This has been a common theme both here and in some columns: the nature of today’s NFL means the standards for offense are higher, and standards for defense are lower.

The Eagles won the Super Bowl last year while allowing 500 yards of passing, 600 yards of offense, and forcing zero punts.

There is a path here, is the point, even if the defense continues to be this soft.

You asked specifically about expectations. This group has already exceeded mine, mostly because Mahomes is as good at 23 as I thought he could be at 28, but in a fundamental way that changes the expectations for the whole group.

In the grander sense, the Chiefs have the rare luxury of time. A playoff loss does not mean the failure of a long-term plan the same way it did last year, or in previous seasons. They have three more years of Mahomes on a rookie contract, and probably a decade or more with him after that. Their best two playmakers are in their 20s.

They can build forward, is the point.

Let us be clear. This does not devalue 2018. Opportunities are too precious for that.

It just means that the Chiefs don’t have to follow a specific path. This was always going to be more than a one-year fix for the defense. The offense has soared to the point that even this flawed and occasionally lost group might be drug to the Super Bowl.

A huge part of that is that Mahomes and the offense put the Chiefs on the right side of the league’s dominating trend.

Finally.

Speaking of that ...

My man. Been writing this for a while, and could not agree more.

Andy Reid is one of the NFL’s great innovators. Play design, player usage, schemes. He’s consistently in front, or near the front on these things. Even without his much celebrated coaching tree, the NFL and by extension football would be different without his mind.

It might surprise you to know the Chiefs have attempted more fourth downs (26) than anyone else. The only three teams to convert a higher percentage (65.4) have attempted 15 (Giants), 11 (Falcons), and seven (Raiders). So it could be fairly argued that no team in football has taken advantage of fourth down more than the Chiefs.

I believe Reid should go further. The negative consequence of not converting is smaller for the Chiefs than anyone else, because the defense stinks. And the chances of converting are presumably as high or higher because of everything they have on offense, including Reid’s play calling.

The punt on 4th and 3 from the Chargers’ 42 in the second quarter was a good example. The play calling on the Chiefs’ last drive was another.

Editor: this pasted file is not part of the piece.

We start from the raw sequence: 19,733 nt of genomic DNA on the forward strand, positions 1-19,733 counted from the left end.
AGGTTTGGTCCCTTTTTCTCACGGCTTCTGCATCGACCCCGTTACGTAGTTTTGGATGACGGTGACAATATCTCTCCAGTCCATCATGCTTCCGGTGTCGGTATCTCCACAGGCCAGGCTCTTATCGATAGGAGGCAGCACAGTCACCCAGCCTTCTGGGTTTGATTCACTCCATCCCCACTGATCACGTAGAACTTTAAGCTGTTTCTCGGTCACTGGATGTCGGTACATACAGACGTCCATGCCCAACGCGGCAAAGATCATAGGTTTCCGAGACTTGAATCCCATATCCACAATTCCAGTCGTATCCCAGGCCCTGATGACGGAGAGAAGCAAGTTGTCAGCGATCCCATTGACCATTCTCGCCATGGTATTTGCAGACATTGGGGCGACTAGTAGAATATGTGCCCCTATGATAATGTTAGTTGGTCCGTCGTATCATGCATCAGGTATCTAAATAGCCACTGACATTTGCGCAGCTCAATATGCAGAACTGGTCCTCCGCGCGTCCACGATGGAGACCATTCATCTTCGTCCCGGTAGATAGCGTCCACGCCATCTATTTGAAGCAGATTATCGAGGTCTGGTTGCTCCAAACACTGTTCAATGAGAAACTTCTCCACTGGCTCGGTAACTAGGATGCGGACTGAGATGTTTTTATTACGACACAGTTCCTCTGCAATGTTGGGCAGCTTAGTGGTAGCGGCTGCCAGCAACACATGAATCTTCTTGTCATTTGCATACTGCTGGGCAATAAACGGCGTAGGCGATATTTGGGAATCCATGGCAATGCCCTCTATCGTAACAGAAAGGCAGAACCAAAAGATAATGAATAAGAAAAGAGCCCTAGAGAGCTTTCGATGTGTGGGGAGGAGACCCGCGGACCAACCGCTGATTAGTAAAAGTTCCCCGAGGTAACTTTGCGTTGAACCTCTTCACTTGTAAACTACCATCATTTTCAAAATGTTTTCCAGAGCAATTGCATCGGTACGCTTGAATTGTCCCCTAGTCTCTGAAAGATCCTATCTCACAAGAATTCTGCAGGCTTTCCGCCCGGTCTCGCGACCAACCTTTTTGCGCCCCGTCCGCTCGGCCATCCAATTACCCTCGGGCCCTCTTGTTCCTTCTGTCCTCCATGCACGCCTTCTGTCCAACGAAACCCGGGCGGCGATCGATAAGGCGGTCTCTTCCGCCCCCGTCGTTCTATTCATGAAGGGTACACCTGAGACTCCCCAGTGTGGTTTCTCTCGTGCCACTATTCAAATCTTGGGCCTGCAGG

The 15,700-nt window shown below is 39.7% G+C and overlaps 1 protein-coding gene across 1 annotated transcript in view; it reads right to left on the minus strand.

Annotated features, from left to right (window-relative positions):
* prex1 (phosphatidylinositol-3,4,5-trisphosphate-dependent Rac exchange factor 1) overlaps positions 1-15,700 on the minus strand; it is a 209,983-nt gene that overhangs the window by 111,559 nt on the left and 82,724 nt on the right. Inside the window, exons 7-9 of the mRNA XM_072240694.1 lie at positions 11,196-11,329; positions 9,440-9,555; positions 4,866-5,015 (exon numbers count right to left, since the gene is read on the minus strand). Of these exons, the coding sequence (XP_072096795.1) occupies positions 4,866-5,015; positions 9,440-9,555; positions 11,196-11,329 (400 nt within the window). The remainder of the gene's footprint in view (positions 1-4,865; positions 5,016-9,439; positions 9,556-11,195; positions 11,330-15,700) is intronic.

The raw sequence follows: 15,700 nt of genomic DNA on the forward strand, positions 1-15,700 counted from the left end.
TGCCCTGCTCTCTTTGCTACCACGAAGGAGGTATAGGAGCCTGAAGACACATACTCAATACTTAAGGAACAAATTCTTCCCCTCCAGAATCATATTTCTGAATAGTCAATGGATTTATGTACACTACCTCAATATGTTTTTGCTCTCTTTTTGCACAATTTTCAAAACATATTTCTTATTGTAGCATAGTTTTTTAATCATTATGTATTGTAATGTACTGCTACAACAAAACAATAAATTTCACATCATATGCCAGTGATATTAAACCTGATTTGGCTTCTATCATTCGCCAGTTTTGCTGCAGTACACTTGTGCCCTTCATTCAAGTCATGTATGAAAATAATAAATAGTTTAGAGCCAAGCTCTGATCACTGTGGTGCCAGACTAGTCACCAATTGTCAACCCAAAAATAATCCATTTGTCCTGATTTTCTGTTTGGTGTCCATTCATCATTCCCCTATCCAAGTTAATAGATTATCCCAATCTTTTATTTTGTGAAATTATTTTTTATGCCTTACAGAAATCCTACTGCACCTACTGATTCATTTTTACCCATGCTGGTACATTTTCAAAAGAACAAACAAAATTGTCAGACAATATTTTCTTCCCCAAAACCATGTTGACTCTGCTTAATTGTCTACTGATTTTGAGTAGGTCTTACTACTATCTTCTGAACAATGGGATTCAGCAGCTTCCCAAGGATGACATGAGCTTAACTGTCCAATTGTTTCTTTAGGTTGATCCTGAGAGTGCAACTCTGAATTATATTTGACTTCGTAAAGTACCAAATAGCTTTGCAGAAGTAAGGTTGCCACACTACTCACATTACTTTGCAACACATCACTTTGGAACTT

The Chiefs are at their best with the ball. They are at their worst without it. The goal for the coaches should be to amplify the best, while diminishing the worst.

The Chiefs averaged 5.5 yards per play against the Chargers. Travis Kelce is uniquely built and skilled to convert short passes. Reid has a million screens he can call. RPOs. It’s so much that if you’re defending the Chiefs, and they punt on 4th and short, you have to be relieved. That emotion counts for something*.

* It should be noted that the result of that decision backed Reid. The Chargers drove 84 yards but scored zero points because Kendall Fuller and his broken wrist made an interception in the end zone. Now, there’s a sound counter argument that the result would’ve been the same with a turnover on downs — the bend-don’t-break defense sags until the red zone, then comes up with the turnover, and if it happens like that it’s quicker and maybe the offense has more time to score before the end of the half. But, logically, Reid won the day there. It’s results over process, in my view, but still. Should be mentioned. This italics section really got out of control.

The bigger issue was the play calling on the last drive. The Chiefs are trying to bleed clock there, which is fine, but the extremes of their offense and defense mean that yards have to be prioritized above everything else.

They cannot be counting on their defense for anything. Also, the Chiefs’ line had been rocked for much of the game, so calling the everybody-knows-it’s-coming run on first down got what it deserved with a three yard loss. The second down call was also conservative — Mahomes threw to what appeared to be his first read for a five yard gain.

We all live in the real world. There are many factors, including penalties, that spread the blame.

But the point here is that the Chiefs know what’s likely when they have the ball, and what’s likely when they don’t. Harnessing the offense in any way only makes a defense’s job easier.

This is the part where I tell you nobody should tell you how to be a fan. And, hey, I get it.